Nocturne Op 84/1 – The Music of the Stars: ‘Look into the depths of eternity’
Shortly before meeting Kandinsky in 1908, de Hartmann began to express dissatisfaction with his early work in composition:
‘To my surprise I took myself to account and began to realise that all that had attracted me in my youth, all that I had dearly loved in music, no longer satisfied me and was, so to say, outdated.’
‘Without inner growth there is no life for me.’
These statements mark the beginning of the active phase of de Hartmann’s quest for meaning, expressed through music. From this point onward much of his output has an underlying programme. Often it is clearly expressed through the words to his songs and the descriptive subtitles of his instrumental music. Love of a Poet Op 59, nine songs set to poems by Pushkin, explores different aspects of love, while in the Six Commentaries from ‘Ulysses’ by James Joyce Op 71 de Hartmann applies stream of consciousness to music. By his later works, the ideas are often philosophical, even metaphysical: ‘the poetic idea of the fourth dimension’ in the Second Piano Sonata Op 82, and ‘Look into the depths of eternity’ in The Music of the Stars Op 84/1.
The Music of the Stars is clearly programme music. The sparkling dissonant chords in the upper register of the piano first evoke individual stars, then recognisable patterns, then constellations and shooting stars. The use of overtones, whole tone patterns and unusual chord combinations in the bass create the feeling of spaciousness and emptiness. At bar 22 the stars begin to sing: an unworldly, bitonal affair. From bar 29 a change occurs. The alternating E minor and D minor chords a ninth apart stretch the musical fabric, making way for a new and momentous announcement in bar 31. For the first time an unadorned tonal melody appears in a much lower register than the rest of the piece. It lasts for only a short time before dissolving, leaving the listener watching the stars from a distance, as in the beginning. Then all disappears into emptiness, with the last two notes an octave apart held by the pedal.
All well and good, but what lies behind this programme, we might ask? It is the assertion that different levels of consciousness are available to man. At the beginning we see only stars. Then awareness increases and patterns emerge. The critical moment comes in bar 32, with the descent of the melody into a lower register. Paradoxically, this symbolises a jump in the listener’s own awareness: one is now on the same level as the stars, and they appear close at hand. The melody that follows expresses a message that can now be understood. The experience doesn’t last long, and the listener/observer returns to ordinary awareness, with the stars again at a distance. The last two notes, Bs, an octave apart with the pedal held, evoke the emptiness of the Void.
A few pointers for playing this piece:
In bar 7 and bar 8 I find that using the third finger on the G in the left hand makes the cross-over more reliable.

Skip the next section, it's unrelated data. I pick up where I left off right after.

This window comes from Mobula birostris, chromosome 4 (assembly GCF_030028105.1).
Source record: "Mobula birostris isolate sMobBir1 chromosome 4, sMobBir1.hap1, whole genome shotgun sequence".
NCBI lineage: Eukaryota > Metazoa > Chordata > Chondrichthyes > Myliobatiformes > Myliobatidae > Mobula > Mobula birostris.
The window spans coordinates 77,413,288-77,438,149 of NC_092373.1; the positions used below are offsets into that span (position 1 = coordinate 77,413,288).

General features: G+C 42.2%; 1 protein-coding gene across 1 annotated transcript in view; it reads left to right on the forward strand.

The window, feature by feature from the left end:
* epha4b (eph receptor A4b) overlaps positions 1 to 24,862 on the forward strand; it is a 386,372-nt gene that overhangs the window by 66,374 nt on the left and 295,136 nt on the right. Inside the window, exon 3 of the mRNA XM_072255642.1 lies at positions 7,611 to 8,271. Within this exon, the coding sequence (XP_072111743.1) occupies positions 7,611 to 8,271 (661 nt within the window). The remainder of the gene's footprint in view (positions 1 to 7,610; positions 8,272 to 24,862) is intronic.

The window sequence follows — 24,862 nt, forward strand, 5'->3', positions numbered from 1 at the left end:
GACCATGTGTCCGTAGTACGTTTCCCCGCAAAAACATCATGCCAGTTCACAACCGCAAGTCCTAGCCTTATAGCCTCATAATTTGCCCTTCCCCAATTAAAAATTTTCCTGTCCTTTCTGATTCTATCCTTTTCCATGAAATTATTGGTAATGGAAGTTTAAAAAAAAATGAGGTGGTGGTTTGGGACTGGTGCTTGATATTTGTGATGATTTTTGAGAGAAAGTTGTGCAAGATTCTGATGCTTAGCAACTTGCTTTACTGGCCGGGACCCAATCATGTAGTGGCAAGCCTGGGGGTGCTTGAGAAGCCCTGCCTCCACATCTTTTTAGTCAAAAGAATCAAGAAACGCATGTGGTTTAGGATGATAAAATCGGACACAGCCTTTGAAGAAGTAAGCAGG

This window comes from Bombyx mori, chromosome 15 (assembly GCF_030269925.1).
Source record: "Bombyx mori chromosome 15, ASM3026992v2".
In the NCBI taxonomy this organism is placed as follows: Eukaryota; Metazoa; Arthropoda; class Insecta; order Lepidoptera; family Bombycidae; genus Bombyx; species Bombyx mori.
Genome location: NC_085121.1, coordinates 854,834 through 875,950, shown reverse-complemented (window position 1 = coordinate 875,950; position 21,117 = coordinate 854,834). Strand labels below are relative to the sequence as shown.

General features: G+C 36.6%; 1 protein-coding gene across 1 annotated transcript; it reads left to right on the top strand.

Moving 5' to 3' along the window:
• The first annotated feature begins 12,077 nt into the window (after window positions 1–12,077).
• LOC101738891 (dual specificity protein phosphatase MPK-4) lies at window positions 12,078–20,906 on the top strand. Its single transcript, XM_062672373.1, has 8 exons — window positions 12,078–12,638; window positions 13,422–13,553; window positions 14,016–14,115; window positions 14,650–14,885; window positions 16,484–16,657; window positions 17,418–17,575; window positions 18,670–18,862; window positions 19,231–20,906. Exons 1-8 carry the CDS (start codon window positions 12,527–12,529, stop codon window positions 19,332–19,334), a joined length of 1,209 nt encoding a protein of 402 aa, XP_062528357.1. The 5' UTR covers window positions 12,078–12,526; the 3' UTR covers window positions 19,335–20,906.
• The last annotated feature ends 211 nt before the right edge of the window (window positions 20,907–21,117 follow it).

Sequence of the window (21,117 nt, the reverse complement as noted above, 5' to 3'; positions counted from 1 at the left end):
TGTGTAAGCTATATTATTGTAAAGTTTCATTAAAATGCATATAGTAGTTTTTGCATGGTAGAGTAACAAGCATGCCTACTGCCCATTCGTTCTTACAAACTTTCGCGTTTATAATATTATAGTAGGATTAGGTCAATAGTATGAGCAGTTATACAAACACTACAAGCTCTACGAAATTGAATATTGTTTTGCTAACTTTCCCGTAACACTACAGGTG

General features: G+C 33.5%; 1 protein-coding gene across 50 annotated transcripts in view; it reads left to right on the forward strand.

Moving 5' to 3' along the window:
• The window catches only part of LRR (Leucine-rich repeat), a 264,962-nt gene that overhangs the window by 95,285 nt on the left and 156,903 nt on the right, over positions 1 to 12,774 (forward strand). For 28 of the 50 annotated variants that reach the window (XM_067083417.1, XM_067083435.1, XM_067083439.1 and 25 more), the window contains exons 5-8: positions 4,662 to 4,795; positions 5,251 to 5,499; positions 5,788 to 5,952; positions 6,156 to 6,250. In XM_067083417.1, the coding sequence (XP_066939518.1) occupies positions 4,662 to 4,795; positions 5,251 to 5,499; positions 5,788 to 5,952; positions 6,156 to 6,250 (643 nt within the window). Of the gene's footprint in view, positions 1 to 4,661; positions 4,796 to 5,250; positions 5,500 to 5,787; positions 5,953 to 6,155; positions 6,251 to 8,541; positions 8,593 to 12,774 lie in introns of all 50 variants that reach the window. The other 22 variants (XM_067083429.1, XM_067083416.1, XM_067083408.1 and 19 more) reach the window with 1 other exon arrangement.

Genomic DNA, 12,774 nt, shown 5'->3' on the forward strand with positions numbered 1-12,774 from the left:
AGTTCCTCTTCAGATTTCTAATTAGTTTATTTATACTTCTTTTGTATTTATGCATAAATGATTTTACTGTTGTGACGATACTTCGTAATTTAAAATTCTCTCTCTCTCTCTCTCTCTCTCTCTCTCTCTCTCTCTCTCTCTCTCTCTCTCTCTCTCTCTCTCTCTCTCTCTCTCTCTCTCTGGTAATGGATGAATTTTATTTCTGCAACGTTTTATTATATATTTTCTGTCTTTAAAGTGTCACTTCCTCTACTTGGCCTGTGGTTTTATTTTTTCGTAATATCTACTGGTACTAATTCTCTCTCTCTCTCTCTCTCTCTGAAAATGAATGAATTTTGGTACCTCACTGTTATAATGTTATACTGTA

The jumps in the left hand in bars 10-15 can be awkward. In bar 10 I take the g’’ on the last beat in the middle stave with the right hand. I do the same on the first and sixth beats from bar 11 to bar 15.
As with the Nocturne Op 7/5, it is helpful to play the melody line in the right hand alone, to get a sense of the flow. Afterwards, one can take the piece apart and enter into each of the dissonant harmonies, as slowly as necessary.
Otherwise, except for the awkwardness negotiating the right-hand notes in the quasi cadenza section, there are no technical difficulties in the virtuosic sense. But how to capture the mood? From the outset, one should have a mental conception of what the piece wants to express. The programme notes above may provide a starting point.
By far the greatest difficulty lies with the dynamic, which ranges for the most part between ppp and pppp. Each of the stars really needs to twinkle in this piece, on the border between audibility and silence. Keep your fingers on the surface of the keys and make your staccato by pinging horizontally to the next note, rather than vertically. Your touch should be very shallow, with just enough pressure to make a sound. If you don’t play softly enough, the effect will be lost.
Elan Sicroff’s recordings of Thomas de Hartmann’s nocturnes Opp 7/5 and 81/1 can be heard on his new album The Piano Music of Thomas de Hartmann (Nimbus NI6409)
“Elan Sicroff proves an exceptional exponent of a sometimes bewilderingly diverse range of musical influences – from the nineteenth century via the salon and thence to Scriabin, Stravinsky, and perhaps a little Bartók. These represent, at least, some of the staging posts of de Hartmann’s musical journey…” Link to article…
“…the de Hartmann Project has done the world an immense service in finally presenting a somewhat orderly and in-depth look at this talented composer whose work has been not only vastly underrated but almost wholly ignored by the rest of the classical music world.” Link to article
Lynn René Bayley, Art Music Lounge, March 28, 2021
“I came to this collection with no expectations, not until now having been particularly aware of Thomas de Hartmann’s piano music. This is a brilliant survey, superbly played and recorded, of some tremendously worthwhile music.” Link to article
Dominy Clements, Music Web International, March 2021